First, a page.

I recently watched our class of 2022 walk across the graduation stage, and I asked myself as their senior Bible teacher if I had done enough to prepare them for the onslaught of anti-biblical ideologies they will surely face at the university level. My answer: I don’t know and I may never know. Regardless, I am convinced our students must be able to answer four essential questions by graduation.
Q1: Can I defend my faith?
“… [B]ut sanctify Christ as Lord in your hearts, always being ready to make a defense to everyone who asks you to give an account for the hope that is in you, yet with gentleness and reverence…” 1 Peter 3:15
I begin each new school year asking senior Bible class students to write down what they believe about God, Jesus, and salvation. Most give biblically solid answers to these questions. However, most cannot articulate why they believe what they say they believe.
I bet as faith-based educators we can all agree our graduates will face questions, criticism, and possibly even hostility toward their own faith. An older but still applicable 2007 study found “[e]vangelicals were the only major religious denomination to be viewed negatively by a majority of faculty, the study [was] released May 7 by the Institute for Jewish & Community Research. Among non-evangelical university faculty, 53 percent in a sampling of 1,200 said they held an unfavorable view of evangelical Christians while expressing positive feelings toward most other religious groups.” My recent alumni tell me they believe this percentage to be higher in 2022.
We must help our students by asking the why question and by giving them the tools to equip them to answer. When students lack confidence in defending their faith, they are susceptible to “every wind of doctrine.” I have included a list of helpful websites at the end of this article. Each site provides reasoned answers for our faith. I usually have students bookmark these sites on their devices.
Q2: How do I know the Bible is reliable and authoritative?
“All Scripture is inspired by God and profitable for teaching, for reproof, for correction, for training in righteousness…” II Timothy 3:16
“But know this first of all, that no prophecy of Scripture becomes a matter of someone’s own interpretation, for no prophecy was ever made by an act of human will, but men moved by the Holy Spirit spoke from God.” II Peter 1:20-21
After twenty years of asking students at the beginning of their senior year if they believe the Bible to be true, I have never had a student say no. And after twenty years of asking students at the beginning of their senior year why they believe the Bible is true, I have never had a student give a complete and acceptable answer.
Using II Peter 2: 18 – 21, Pastor and author Voddie Baucham claims, “I choose to believe the Bible because it is a reliable collection of historical documents written down by eyewitnesses during the lifetime of other eyewitnesses. They reported supernatural events that took place in fulfillment of specific prophecies and claimed that their writings are divine rather than human in origin.” In the attached video, Baucham shares how this was his response in an assigned paper written for his Oxford professor.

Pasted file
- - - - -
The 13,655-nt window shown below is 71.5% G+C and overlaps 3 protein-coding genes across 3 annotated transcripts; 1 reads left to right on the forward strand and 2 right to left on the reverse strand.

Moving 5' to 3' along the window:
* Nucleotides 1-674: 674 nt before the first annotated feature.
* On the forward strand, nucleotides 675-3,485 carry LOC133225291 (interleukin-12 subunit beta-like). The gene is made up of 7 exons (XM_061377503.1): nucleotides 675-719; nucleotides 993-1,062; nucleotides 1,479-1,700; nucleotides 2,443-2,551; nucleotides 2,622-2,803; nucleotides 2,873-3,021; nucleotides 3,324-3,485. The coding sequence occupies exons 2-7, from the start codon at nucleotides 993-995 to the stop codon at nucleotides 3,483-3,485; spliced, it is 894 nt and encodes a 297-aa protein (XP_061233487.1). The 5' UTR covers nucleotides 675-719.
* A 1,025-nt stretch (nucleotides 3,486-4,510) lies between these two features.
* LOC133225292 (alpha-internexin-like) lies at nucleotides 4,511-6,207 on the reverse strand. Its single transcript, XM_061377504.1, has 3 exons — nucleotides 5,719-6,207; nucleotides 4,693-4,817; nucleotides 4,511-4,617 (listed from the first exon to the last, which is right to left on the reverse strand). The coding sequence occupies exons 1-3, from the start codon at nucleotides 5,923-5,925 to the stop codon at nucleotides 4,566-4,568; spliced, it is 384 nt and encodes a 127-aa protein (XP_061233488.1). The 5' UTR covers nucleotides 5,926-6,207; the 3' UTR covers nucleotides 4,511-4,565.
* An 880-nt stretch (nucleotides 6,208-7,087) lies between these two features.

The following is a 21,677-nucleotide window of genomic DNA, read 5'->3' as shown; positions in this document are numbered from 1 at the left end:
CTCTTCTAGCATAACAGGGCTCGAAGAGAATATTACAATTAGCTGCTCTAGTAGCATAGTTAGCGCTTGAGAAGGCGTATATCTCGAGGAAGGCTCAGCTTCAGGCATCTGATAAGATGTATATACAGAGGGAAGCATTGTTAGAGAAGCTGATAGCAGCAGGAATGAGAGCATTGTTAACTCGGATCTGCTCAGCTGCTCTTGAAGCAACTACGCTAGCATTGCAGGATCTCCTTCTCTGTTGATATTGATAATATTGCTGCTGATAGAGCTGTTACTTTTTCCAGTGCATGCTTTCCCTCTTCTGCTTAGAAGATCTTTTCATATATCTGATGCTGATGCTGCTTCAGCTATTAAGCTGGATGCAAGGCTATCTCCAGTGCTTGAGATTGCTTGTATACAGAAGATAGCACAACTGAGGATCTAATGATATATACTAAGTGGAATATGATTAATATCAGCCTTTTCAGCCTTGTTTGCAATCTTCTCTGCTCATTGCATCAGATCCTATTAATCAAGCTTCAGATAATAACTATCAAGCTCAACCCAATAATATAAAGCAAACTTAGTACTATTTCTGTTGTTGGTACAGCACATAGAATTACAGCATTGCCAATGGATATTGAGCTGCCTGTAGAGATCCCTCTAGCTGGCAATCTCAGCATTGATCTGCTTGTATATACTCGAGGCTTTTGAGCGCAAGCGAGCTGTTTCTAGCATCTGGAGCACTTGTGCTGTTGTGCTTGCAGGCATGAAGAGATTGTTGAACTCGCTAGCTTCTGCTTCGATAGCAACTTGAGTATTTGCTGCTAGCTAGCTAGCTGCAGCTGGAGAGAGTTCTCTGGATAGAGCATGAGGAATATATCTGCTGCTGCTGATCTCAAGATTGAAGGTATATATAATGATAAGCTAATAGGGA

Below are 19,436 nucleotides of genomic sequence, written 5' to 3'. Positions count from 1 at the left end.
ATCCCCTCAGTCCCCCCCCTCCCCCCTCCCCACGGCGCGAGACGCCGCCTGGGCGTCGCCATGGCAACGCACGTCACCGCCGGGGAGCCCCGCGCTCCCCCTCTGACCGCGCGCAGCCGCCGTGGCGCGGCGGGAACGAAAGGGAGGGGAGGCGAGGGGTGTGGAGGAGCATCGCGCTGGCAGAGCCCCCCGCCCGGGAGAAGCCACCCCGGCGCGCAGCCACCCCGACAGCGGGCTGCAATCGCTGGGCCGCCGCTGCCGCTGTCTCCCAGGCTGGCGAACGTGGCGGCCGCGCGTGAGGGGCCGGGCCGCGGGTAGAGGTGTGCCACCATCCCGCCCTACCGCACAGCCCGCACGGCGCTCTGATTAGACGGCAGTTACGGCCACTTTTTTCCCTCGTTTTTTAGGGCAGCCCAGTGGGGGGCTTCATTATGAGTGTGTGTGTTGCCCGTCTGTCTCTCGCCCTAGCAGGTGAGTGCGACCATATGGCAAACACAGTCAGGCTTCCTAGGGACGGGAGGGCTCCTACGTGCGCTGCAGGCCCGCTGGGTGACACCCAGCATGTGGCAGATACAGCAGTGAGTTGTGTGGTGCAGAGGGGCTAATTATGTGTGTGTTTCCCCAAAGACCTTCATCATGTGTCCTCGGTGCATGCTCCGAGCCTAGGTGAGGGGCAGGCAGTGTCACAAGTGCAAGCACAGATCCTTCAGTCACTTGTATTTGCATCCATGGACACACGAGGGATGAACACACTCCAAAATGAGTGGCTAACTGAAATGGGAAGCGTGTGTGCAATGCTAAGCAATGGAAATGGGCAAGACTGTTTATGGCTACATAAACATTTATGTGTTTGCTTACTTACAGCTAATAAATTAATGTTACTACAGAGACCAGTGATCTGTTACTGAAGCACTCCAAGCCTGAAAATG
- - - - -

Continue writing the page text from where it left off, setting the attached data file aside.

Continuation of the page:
I watch the proverbial light bulb come on in class when we delve into these verses and Baucham’s response. This leads us to explore archaeological evidence for the Bible’s accuracy, the impact of eyewitness testimony, the fulfillment of prophecy, and the Bible’s claims of divine authorship. This is typically one of my students’ favorite and most affirming units of the year.
Q3: What is truth?
“Pilate said to Him, ‘What is truth?’ And when he had said this, he went out again to the Jews and said to them, ‘I find no guilt in Him’.” John 18:38
Pilate is not the only one to ask, “What is truth?” Unfortunately the prevailing answer today is anything but truthful. Our current cultural ideology denies objective truth. Graduates will be inundated with claims such as “That is true for you, but not for me,” and “That is your truth.” These equate truth to simply perception, experience, or even preference. Author Aaron Blake in his article gives the classic definition of truth: “The correspondence theory of truth states that an idea, belief, or statement is true if it matches, or corresponds with, reality.” He then makes the case that this is the most biblical view of truth.
Without an objective truth or truth standard, anything and everything can be “true” at once. And if truth is redefined as perception or one’s personal narrative, then nothing is absolutely true. This breaks the law of noncontradiction. Reality then has to be denied. I like what Josh McDowell says: “Absolute truth is true for all people, for all places, and for all time.” Graduates must be prepared to counter the redefining of truth.
Q4: What will I do to continue growing in the Lord?
“O taste and see that the LORD is good; How blessed is the man who takes refuge in Him! O fear the LORD, you His saints; For to those who fear Him there is no want.” Psalm 34:8-9
This is the last question on my senior Bible final exam. Students respond with plans to read and study scripture, to fellowship with other believers, to attend a Bible-believing church, and to actively engage in prayer. And while this is a what question, I pray throughout their time in our school they have discovered the why as they have tasted the Lord’s goodness, experienced His blessing, and found Him worthy of their awe and trust. May their desire to seek Him more and before anyone or anything else motivate them to actually implement their plans!
Certainly these are not the only questions I think grads must be able to answer. But if they can confidently defend their faith, the Bible, and truth, I believe they stand a good chance of recognizing and standing against any untruths that come their way.
Photo by Tima Miroshnichenko